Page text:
Signs of a Stranger, Deeper Side to Nature’s Building Blocks

The strange properties of superconducting materials called “cuprates” (bismuth strontium calcium copper oxide is shown here), which cannot be described by known quantum mechanical methods, may correspond to properties of black holes in higher dimensions.

The strange properties of superconducting materials called “cuprates” (bismuth strontium calcium copper oxide is shown here), which cannot be described by known quantum mechanical methods, may correspond to properties of black holes in higher dimensions.

By: Natalie Wolchover

According to modern quantum theory, energy fields permeate the universe, and flurries of energy in these fields, called “particles” when they are pointlike and “waves” when they are diffuse, serve as the building blocks of matter and forces. But new findings suggest this wave-particle picture offers only a superficial view of nature’s constituents.

If each energy field pervading space is thought of as the surface of a pond, and waves and particles are the turbulence on that surface, then the new evidence strengthens the argument that a vibrant, hidden world lies beneath.

For decades, the surface-level description of the subatomic world has been sufficient to make accurate calculations about most physical phenomena. But recently, a strange class of matter that defies description by known quantum mechanical methods has drawn physicists into the depths below.

“I’ve grown up as a physicist just living on that flatland, that 2-D space,” said Subir Sachdev, a physics professor at Harvard University who studies these strange forms of matter. Now, there is a whole new dimension to explore, he said, and “you can think of the particles as just ending on that surface.”

Of all the strange forms of matter, cuprates — copper-containing metals that exhibit a property called high-temperature superconductivity — may be the strangest. In new research published online June 24 in the Journal of High Energy Physics, physicists at the University of California-Santa Barbara have explored the deeper phenomena that they claim are connected to the perplexing “surface-level” behavior of cuprates. By focusing their calculations on that underlying environment, the researchers derived a formula for the conductivity of cuprates that was previously known only from experiments.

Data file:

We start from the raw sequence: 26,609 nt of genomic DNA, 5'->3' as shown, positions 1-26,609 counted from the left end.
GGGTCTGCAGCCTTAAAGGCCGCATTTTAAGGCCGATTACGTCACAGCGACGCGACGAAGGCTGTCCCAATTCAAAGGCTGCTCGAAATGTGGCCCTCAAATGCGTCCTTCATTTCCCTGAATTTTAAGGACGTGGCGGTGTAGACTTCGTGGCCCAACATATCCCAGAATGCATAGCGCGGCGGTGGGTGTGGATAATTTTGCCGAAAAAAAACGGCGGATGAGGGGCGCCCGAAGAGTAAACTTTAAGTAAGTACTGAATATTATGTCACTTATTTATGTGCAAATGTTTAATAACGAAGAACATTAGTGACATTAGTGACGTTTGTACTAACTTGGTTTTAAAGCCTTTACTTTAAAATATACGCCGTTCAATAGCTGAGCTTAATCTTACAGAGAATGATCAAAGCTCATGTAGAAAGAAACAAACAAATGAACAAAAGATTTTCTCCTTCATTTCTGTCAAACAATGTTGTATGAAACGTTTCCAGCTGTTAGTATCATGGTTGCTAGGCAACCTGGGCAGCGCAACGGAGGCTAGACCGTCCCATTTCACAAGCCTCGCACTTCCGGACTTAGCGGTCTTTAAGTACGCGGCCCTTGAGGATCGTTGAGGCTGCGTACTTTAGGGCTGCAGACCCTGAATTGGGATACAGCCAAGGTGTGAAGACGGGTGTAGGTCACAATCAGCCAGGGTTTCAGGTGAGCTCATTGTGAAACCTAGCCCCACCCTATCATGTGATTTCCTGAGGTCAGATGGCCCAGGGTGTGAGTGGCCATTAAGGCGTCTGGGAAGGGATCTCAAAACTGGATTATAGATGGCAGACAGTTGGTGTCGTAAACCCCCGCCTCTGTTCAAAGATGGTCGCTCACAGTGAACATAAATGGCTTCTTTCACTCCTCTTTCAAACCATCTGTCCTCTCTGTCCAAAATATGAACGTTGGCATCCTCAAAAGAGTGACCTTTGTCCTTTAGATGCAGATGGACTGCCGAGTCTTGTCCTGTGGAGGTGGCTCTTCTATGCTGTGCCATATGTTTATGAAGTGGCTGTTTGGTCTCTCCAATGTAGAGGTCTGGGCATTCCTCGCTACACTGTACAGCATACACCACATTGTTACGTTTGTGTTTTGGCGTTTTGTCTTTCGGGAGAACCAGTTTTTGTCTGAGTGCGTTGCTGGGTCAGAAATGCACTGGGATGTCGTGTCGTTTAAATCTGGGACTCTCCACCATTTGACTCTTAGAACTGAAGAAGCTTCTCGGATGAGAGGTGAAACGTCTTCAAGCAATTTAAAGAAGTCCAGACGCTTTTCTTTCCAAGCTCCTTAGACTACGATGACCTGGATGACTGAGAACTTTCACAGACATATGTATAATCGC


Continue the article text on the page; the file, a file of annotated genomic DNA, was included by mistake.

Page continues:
“The amazing thing is you start with this theory and out you get the conductivity of these strange superconductors,” said Sachdev, who was not involved with the work.

The results bolster the evidence that this new way of looking at nature’s building blocks is real and that it is “strikingly literal,” said Jan Zaanen, a theoretical physicist at Leiden University in the Netherlands.

What’s more, the results could be seen as an unusual, indirect kind of evidence for string theory — a 40-year-old framework that weaves together quantum mechanics and gravity and is as mathematically elegant and profoundly explanatory as it is unproven.

With looming questions about the nature of dark matter, the mysterious substance thought to constitute 84 percent of the mass in the universe, and the search for a “theory of everything” that mathematically describes all of nature, researchers say the findings could have sweeping implications.

“There is a realistic chance that we will make enormous progress in fundamental physics in the next couple of years,” Zaanen said. “It’s moving very, very quickly.”

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